We all know that doing a PhD is hard: there are mental challenges, physical exhaustion, and self-doubt that must be overcome to successfully navigate this path. How do we last on this very long journey without allowing the weight of it all to overwhelm us? What does it really mean to take care of ourselves while still managing all that we do?
Five years ago, I was teaching a group of psychology graduate students, talking about their self-care while working in mental health settings and one said, “We can’t do self-care, most days I don’t have time to poop.”
While I understand the feeling, and time pressure; I do think we often have a misunderstanding of what self-care really means. Often, we view it as weekend trips to the spa with our friends or nights spent drinking and socialising. And sometimes people disguise self-destructive behaviours as self-care. This perception of self-care is that it is an activity that must be planned, takes a large amount of time, often involves expense, and can lead to more physical strain (hangovers are not great for concentration or academic writing). But as a therapist and current PhD student on my own journey with mental health, I want to challenge that notion and make clear what self-care is (and is not).
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TW: Suicidal ideation, eating disorder
In 2017 I started my Undergraduate course in BA Geography. Going into it, I had my own perceptions of what a ‘perfect’ student, researcher and scientist looked like. I thought to be successful you needed to have an empowered, independent, and busy personality. The ‘hustle’ movement of glamorising all-nighters and drinking as many energy drinks as you can to give you the anxiety buzz needed for staying awake. I thought my diary needed to be full of study days, extra sessions, and experience in the field. I struggled with all of these because as a recovering anorexic with bipolar disorder and a long history of perfectionism I found it hard to meet both the expectations I put on myself and the reality of university life.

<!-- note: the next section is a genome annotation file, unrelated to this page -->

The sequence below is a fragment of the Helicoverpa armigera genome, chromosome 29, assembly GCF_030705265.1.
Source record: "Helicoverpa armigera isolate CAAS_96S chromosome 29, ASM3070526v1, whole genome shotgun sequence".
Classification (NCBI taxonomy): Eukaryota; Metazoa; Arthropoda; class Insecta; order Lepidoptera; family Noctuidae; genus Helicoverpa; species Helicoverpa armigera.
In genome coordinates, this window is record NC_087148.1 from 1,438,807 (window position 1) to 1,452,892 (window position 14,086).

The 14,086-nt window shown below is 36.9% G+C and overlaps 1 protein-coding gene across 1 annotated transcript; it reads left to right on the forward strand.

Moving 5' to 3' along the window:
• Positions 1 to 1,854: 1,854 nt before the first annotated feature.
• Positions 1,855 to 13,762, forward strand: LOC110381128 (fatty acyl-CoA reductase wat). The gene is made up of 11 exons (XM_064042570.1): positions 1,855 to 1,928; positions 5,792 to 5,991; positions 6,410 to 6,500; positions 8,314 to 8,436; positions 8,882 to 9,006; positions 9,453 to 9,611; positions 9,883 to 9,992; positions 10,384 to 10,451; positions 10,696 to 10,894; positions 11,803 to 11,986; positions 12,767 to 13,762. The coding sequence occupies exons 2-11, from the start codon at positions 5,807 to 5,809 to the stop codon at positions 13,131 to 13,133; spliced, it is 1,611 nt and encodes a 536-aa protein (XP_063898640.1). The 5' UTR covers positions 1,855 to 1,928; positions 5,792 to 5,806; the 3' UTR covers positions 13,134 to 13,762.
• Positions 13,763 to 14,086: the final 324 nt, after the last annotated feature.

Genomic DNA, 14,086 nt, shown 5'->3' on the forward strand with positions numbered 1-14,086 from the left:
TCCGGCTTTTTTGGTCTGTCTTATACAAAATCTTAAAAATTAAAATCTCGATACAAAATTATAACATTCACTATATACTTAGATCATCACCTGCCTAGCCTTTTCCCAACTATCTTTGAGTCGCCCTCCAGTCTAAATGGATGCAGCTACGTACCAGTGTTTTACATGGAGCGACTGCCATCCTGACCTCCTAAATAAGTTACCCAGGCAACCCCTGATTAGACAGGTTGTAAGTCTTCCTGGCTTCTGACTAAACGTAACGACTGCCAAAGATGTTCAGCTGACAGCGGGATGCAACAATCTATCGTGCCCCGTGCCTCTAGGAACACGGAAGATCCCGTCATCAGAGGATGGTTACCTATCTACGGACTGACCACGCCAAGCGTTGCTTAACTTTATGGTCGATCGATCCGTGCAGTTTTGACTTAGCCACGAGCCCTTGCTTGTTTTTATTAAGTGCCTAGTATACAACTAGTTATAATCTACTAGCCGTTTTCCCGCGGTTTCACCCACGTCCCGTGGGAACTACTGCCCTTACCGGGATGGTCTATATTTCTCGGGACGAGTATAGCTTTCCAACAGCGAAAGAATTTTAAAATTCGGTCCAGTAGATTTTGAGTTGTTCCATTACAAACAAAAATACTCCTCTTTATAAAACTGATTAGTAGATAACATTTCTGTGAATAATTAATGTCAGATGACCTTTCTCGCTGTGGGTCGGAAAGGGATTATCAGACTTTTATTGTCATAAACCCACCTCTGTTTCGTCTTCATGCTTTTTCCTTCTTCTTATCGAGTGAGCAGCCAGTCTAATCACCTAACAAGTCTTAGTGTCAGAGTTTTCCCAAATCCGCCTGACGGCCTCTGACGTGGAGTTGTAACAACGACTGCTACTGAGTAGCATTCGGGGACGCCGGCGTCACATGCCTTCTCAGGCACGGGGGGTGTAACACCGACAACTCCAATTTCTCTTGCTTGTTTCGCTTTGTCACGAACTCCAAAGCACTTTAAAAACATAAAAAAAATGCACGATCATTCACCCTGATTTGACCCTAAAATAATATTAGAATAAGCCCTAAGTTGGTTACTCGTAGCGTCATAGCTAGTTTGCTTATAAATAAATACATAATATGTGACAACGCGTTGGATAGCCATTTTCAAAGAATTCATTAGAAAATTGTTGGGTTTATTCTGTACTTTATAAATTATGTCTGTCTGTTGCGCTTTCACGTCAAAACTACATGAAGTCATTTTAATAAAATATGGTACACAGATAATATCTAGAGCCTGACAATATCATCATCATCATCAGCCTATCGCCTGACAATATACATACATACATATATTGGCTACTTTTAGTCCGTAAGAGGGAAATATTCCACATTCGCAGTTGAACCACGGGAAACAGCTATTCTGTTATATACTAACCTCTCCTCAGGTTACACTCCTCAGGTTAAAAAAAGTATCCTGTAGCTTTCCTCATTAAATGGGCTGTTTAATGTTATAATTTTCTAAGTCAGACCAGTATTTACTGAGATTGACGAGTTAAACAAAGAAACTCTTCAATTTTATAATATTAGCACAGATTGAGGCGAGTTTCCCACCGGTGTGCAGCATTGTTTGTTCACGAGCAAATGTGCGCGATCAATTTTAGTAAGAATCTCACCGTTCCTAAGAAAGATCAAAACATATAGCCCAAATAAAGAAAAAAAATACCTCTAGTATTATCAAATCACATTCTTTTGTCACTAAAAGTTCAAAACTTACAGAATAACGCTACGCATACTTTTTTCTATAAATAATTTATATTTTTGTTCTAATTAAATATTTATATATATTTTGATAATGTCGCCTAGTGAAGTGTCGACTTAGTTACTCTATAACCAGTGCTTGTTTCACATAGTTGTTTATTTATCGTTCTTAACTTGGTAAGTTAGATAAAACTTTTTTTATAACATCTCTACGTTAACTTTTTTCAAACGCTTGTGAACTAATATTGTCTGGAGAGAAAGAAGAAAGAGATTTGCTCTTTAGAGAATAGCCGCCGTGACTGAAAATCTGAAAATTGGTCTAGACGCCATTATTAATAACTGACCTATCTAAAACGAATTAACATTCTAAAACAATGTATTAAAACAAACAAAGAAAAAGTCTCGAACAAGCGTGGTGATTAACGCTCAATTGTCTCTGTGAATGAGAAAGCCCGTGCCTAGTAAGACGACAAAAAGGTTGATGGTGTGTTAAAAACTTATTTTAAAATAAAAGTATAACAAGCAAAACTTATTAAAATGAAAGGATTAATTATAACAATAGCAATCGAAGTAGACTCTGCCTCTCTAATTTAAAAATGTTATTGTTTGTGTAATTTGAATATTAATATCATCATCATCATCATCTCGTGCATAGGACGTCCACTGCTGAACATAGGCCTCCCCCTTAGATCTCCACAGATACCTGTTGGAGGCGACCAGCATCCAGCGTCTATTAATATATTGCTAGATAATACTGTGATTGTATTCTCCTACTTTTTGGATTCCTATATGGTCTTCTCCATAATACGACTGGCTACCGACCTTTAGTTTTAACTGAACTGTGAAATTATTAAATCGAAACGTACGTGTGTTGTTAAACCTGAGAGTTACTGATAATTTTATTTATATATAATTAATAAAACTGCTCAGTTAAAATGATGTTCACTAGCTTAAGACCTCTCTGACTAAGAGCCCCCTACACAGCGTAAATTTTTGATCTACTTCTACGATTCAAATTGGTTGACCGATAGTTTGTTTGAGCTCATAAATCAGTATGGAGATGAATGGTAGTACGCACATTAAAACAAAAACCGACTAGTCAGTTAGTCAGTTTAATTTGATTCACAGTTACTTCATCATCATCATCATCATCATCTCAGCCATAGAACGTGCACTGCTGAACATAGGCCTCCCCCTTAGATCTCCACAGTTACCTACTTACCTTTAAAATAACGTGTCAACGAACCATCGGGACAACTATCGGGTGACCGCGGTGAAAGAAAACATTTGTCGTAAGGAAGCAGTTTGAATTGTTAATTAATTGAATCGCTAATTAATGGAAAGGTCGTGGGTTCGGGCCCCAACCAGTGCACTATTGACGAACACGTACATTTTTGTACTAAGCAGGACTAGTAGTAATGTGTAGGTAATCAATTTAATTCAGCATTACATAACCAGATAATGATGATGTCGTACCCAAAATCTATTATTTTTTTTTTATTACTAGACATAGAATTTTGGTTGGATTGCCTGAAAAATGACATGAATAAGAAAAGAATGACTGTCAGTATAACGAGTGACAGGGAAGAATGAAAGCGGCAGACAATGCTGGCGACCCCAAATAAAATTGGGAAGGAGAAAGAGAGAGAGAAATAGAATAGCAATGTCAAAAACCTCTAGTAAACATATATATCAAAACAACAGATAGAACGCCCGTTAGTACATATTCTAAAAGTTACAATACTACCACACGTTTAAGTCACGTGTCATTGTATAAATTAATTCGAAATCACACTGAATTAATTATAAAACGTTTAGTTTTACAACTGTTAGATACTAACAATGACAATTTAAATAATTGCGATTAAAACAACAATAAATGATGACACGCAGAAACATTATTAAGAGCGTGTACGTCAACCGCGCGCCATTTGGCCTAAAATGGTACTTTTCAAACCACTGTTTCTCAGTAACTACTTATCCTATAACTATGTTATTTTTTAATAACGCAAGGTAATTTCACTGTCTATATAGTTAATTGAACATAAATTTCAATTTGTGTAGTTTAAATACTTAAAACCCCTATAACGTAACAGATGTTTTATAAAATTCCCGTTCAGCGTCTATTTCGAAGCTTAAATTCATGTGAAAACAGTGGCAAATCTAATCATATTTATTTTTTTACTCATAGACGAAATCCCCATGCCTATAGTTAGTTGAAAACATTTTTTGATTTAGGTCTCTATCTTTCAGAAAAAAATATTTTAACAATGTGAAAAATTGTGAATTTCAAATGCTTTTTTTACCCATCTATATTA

It took a lot of courage for me to be able to talk to my supervisors, my tutors and my institution about the mental health issues I was facing, and it took an admission to the mental health crisis team to finally take that step of saying, “Hey—I am not okay and I need support.” For the remaining two years of my degree, I constantly battled between wanting to be the best I could be and do the best I could do, but also struggling with being a student with a mental illness. In my third year, March 2020, I hit a rock bottom with that struggle and it nearly ended my life. I was underweight, severely depressed and I had little energy to function without thinking about dissertations, research, and lectures.
Fast forward to present day: I am a Post Graduate Researcher in Law and Criminology working on research that I believe has changed my perceptions of not only academia but also life in recovery. My aim with this blog is to share some of my coping strategies I have learned along the way with you.
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Ostensibly it would not seem to be so: the sun is shining, I have a safe and lovely home, a supportive partner, and I love my work. Everything is fine—but I am not.
I am sitting in the garden, trying to compress the rising panic, breathing slow and deep to ebb away the tears building behind my eyes, and the tightening of my throat. Earlier today I got up, did my yoga, had a healthy breakfast, chatted to my partner, then got a tea and sat down to work. But as I scrolled through my emails, for no apparent reason my anxiety kicked in. Every small request or notification was somehow more pressure than I could bear.
So, I stopped. I shut down my laptop and walked away. I told my partner how I felt and came outside. And then I sat here in the garden thinking, I had to communicate this to you all: it’s okay to stop, it’s okay to put yourself first.
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